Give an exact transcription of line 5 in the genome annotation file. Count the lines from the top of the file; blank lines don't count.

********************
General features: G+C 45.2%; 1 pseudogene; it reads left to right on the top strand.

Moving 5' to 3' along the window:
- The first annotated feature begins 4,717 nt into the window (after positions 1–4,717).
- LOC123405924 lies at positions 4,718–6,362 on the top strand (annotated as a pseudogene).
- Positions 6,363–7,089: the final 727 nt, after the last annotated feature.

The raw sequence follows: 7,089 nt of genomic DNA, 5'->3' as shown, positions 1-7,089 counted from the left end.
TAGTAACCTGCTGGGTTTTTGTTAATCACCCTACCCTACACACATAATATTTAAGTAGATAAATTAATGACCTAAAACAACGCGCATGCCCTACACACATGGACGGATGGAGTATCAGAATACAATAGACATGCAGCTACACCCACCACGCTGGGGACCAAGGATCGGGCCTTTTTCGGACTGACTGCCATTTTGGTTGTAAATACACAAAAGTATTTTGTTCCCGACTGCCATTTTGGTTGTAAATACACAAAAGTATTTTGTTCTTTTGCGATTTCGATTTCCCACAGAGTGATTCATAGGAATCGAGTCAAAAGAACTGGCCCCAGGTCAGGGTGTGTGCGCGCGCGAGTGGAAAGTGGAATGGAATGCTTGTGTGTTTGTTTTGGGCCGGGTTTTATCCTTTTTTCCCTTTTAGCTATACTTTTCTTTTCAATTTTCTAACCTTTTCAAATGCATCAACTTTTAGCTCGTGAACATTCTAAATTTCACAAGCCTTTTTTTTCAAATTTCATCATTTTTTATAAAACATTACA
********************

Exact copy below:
- Positions 6,363–7,089: the final 727 nt, after the last annotated feature.